Bankrate Survey Finds Nearly 7 in 10 Americans Worried About Possible Recession and Taking Steps to Prepare
A recent Bankrate.com survey found that nearly 7 in 10 U.S. adults admit they are worried about a possible recession by the end of next year. 29 percent of people are very worried about the possibility of a recession, and 74 percent are actively preparing for an economic downturn.
“While some Americans indicate they believe the economy is already in a recession, it is perhaps more important that so many are already taking actions based on their fears or beliefs that one is inevitable over the next year or so,” said Mark Hamrick, Bankrate.com senior economic analyst.
41 percent of those surveyed say they are unprepared for a recession, and although 59 percent consider themselves prepared, only 17 percent of those say they are very prepared. Many Americans say they are preparing for a recession by spending less on discretionary purchases (47 percent), saving more for emergencies (35 percent), or paying off credit card debt (30 percent).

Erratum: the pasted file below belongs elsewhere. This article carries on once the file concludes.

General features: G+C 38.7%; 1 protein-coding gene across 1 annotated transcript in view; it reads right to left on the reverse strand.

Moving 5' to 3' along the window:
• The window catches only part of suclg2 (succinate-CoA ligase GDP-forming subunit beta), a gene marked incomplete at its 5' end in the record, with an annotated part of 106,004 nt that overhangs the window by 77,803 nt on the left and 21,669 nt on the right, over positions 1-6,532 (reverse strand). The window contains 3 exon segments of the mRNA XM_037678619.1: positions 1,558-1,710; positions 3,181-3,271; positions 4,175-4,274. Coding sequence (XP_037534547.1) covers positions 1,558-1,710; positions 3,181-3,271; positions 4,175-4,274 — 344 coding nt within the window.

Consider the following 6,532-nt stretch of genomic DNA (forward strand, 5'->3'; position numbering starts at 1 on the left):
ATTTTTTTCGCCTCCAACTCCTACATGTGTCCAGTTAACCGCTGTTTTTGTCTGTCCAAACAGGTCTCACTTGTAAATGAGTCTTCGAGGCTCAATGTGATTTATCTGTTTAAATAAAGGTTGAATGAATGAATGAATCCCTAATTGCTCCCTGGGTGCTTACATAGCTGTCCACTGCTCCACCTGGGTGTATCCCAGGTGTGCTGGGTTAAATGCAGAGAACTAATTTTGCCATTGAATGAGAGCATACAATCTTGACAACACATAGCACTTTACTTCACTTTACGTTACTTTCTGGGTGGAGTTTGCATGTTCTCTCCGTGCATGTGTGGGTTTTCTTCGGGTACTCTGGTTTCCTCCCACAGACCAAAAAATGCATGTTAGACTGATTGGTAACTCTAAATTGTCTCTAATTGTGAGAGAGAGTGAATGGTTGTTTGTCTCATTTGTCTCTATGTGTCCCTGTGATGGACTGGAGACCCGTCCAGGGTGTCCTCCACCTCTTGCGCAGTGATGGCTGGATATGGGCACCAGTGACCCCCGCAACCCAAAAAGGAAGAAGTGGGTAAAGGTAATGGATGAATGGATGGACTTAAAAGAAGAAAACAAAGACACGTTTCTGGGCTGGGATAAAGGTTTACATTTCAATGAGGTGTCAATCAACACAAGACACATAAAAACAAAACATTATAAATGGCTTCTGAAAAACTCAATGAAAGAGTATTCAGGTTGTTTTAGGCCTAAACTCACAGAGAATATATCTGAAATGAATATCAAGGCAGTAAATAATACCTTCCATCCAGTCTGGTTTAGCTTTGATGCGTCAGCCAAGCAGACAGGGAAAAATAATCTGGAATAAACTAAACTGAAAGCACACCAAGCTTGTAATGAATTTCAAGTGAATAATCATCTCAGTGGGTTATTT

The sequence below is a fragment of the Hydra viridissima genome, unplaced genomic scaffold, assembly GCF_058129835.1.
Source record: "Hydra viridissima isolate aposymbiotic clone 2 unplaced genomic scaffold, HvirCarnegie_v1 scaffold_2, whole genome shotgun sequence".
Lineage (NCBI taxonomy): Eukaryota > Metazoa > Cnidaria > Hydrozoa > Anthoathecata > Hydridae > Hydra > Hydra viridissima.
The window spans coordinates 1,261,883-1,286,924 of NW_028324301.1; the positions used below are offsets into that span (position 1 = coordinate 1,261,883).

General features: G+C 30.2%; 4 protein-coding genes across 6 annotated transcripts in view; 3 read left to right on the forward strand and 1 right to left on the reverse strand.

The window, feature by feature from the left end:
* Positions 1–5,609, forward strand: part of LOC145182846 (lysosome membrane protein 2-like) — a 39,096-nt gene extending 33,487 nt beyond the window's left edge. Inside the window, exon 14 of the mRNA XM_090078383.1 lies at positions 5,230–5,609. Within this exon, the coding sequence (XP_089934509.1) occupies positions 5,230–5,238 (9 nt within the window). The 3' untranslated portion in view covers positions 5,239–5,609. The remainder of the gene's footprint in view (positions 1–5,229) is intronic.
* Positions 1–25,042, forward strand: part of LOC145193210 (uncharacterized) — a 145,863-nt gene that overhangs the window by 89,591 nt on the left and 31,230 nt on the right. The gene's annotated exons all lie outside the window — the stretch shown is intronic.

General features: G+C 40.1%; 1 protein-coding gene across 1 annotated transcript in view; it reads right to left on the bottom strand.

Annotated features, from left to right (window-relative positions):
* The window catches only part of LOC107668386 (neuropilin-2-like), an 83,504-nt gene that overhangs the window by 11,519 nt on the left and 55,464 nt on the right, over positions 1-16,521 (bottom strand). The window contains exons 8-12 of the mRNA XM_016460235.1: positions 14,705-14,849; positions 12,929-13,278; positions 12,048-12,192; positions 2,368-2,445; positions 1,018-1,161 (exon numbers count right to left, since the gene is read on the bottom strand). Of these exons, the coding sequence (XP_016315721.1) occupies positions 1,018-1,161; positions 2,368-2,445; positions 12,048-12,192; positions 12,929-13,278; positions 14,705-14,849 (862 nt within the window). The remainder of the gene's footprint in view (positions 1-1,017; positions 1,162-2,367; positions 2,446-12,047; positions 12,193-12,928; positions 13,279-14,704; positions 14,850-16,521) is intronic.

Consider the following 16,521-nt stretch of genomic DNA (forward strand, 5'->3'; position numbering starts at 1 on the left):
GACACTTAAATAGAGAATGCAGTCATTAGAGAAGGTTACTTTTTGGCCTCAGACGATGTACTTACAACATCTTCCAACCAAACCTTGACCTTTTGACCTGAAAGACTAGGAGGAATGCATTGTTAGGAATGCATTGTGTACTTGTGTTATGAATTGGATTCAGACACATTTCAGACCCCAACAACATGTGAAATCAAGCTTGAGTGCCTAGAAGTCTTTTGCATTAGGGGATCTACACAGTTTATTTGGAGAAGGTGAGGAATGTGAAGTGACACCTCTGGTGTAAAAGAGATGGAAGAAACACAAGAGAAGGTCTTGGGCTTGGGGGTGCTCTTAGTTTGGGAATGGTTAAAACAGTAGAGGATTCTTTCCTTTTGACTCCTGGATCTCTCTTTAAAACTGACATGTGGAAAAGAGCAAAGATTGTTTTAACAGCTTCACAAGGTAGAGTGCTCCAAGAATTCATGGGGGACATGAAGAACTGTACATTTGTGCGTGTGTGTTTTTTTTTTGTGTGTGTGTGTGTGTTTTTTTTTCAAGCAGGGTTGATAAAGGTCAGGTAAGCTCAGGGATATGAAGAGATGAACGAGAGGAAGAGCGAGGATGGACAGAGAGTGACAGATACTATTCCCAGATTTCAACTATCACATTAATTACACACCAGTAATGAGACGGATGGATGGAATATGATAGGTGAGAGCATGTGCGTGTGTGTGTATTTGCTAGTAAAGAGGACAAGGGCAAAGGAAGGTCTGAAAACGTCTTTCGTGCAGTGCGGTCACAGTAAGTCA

“With about half of consumers saying they’re cutting back on discretionary purchases, that alone weighs on economic activity, making a contraction more likely. Fortunately, we’re seeing some constructive developments including saving more for retirement and for emergencies and paying down credit card debt,” Hamrick said.
Groups that are more likely to worry about a recession include women at 74 percent, Republicans and independents at 74 percent each, and millennials and Gen Xers at 73 percent and 72 percent respectively. Women, Gen Z, minorities, lower earners, and the less educated were more inclined to feel unprepared for a possible economic downturn.
Additionally, 70 percent of U.S. adults do not think inflation will have gotten any better a year from now, including 20 percent who think it will be about the same and 51 percent who think it will be worse. Only 16 percent think inflation will go down, and 14 percent said they don’t know.